A lost opportunity by Mr. Chapman: such interesting subject should have made a great book; instead, it turned out to be superficial, incoherent, uninformed, and lacking in specifics and facts. Poorly written, the author's use and abuse of colons makes reading tortured and halting. I had to go over a number of paragraphs to understand what the author was trying to say.The book started with the suicide of Eli Black, whom certainly, I expected, the author would come back to in more detail; sadly, w [...]

    Read this in 2008, so this is a copy/paste of my review thereof which had earlier been posted elsewhere (just collating here).Having read "Bananas, How the United Fruit Company Shaped the World" by Peter Chapman provided new insight as to this seemingly ubiquitous and inexpensive exotic fruit now consumed by Americans more than apples and oranges combined! The banana is a relatively new to these northern climates, at least in mass amounts. For most of the twentieth century , United Fruit had a m [...]

    I should preface this review by stating my bias against bananas. They taste rather like how I imagine cardboard would taste, and I can barely tolerate them in smoothies let alone in baked goods. But bananas are one of the most popular fruits in the United States and this book, subtitled “How the United Fruit Company Shaped the World”, ended up on the list of books I wanted to read for the Honors Project. Unfortunately, I had a difficult time sourcing a copy of this book until now so I missed [...]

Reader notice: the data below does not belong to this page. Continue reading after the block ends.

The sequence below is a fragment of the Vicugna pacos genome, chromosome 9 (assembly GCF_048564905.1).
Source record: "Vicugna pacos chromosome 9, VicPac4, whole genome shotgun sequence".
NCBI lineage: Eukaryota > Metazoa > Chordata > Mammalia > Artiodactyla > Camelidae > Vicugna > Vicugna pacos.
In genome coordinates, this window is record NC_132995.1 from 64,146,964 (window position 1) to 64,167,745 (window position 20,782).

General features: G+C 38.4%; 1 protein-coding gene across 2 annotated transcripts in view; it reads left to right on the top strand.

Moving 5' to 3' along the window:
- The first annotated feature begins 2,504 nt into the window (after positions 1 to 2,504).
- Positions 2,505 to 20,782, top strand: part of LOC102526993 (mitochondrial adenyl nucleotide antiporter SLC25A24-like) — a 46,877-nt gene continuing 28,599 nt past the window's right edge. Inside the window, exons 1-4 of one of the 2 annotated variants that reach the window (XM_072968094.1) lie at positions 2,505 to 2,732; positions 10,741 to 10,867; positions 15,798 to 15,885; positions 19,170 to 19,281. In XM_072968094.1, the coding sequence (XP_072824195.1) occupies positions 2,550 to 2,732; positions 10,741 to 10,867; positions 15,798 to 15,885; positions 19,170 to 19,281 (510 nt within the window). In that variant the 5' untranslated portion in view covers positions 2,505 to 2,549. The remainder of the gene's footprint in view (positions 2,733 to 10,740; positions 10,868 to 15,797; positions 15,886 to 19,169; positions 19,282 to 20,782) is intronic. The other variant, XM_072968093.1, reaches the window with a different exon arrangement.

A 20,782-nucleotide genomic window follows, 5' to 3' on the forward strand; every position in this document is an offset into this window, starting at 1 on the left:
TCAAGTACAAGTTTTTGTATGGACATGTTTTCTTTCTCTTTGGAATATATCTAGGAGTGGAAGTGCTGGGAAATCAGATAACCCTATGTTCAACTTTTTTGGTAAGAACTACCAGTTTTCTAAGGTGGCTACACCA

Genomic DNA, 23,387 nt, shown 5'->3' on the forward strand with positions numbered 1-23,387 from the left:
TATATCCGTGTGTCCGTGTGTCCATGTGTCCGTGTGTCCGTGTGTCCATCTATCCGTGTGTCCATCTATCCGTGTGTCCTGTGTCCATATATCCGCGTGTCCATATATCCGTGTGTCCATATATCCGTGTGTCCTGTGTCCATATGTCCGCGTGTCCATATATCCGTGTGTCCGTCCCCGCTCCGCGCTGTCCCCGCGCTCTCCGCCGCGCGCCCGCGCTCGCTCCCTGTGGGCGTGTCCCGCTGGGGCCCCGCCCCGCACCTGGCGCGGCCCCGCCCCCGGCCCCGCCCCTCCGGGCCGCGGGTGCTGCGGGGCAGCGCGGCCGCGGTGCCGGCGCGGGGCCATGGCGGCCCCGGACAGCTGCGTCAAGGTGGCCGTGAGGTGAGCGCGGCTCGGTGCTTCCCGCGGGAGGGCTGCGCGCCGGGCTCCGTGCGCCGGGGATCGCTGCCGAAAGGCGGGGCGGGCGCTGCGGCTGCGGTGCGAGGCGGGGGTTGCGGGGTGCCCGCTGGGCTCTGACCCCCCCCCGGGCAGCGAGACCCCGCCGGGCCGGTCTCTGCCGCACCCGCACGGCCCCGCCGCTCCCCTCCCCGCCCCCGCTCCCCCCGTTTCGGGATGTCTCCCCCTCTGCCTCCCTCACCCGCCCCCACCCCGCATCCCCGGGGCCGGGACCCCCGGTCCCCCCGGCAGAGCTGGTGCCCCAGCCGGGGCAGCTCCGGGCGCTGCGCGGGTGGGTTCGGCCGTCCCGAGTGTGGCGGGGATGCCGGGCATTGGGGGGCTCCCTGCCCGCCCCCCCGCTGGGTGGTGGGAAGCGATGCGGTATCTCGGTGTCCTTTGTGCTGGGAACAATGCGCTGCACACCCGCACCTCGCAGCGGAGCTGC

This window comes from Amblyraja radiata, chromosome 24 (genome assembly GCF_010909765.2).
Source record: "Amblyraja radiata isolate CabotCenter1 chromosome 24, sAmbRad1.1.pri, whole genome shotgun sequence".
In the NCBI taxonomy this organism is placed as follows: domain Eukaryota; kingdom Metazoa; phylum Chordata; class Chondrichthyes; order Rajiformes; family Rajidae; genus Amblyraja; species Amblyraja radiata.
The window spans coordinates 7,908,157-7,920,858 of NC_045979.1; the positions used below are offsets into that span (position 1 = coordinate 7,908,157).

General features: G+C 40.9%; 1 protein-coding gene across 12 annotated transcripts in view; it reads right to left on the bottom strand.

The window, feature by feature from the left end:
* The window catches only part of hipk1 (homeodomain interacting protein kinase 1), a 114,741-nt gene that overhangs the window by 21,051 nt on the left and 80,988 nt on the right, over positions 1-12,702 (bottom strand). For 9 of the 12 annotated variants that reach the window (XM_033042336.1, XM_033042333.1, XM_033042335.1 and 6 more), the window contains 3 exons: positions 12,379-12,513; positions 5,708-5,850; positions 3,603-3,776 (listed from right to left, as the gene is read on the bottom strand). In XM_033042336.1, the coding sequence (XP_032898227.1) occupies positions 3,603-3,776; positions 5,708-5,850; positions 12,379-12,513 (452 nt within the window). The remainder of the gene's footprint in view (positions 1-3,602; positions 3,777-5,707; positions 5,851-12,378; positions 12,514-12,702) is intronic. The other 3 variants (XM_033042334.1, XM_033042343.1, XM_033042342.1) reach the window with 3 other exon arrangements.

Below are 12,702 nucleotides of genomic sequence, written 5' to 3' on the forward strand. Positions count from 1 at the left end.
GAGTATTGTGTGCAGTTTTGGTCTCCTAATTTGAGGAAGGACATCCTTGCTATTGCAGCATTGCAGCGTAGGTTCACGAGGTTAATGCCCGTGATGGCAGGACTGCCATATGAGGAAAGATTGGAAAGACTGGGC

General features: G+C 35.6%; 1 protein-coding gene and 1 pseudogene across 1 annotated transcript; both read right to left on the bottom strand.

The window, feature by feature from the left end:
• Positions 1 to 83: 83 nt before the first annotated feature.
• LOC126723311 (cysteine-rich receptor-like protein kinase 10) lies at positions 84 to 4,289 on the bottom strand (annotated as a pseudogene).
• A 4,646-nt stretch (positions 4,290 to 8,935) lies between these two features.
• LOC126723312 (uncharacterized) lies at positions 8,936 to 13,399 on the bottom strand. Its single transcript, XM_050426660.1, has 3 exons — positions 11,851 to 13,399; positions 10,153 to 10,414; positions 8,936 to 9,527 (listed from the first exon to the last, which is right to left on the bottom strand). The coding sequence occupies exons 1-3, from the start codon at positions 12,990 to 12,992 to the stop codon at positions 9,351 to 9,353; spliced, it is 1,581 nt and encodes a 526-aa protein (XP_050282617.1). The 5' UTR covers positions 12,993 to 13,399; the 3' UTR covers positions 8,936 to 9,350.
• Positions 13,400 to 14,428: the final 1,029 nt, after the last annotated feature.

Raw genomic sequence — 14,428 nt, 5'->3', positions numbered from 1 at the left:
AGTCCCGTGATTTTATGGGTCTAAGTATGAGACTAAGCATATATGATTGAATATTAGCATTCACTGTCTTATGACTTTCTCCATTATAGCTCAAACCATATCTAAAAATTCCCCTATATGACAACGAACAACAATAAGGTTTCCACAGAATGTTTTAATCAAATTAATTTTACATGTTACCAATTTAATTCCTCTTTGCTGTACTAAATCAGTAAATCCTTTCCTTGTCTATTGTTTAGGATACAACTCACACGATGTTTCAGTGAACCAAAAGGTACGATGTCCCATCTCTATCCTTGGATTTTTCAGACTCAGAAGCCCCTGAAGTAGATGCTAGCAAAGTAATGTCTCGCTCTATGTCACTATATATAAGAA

This is a succinct, fact-packed history of both banana consumption in Western societies and the company that made it happen, the United Fruit Company. Ignorant as I was about most things banana, I found the book very informative. I wasn’t aware, for example, that the UFC is still around after a name change and a move from Manhattan to Cincinnati. Keep your eyes peeled for “Chiquita” stickers next time you go banana shopping: they will have been brought to you by the company formerly known [...]

    An extraordinary examination of The Octopus, United Fruit, and how it shaped politics, foreign policy, and finance in the US and across Latin America. Chapman covers the beast from its inception until its death when Eli Black jumped out the forty-fourth floor of the Pan Am building in New York. There is a lesson to be learned from this large multi-national corporation, Chapman argues. He asks his readers to examine the legacy of United Fruit and extrapolate those lessons of unbridled greed to cu [...]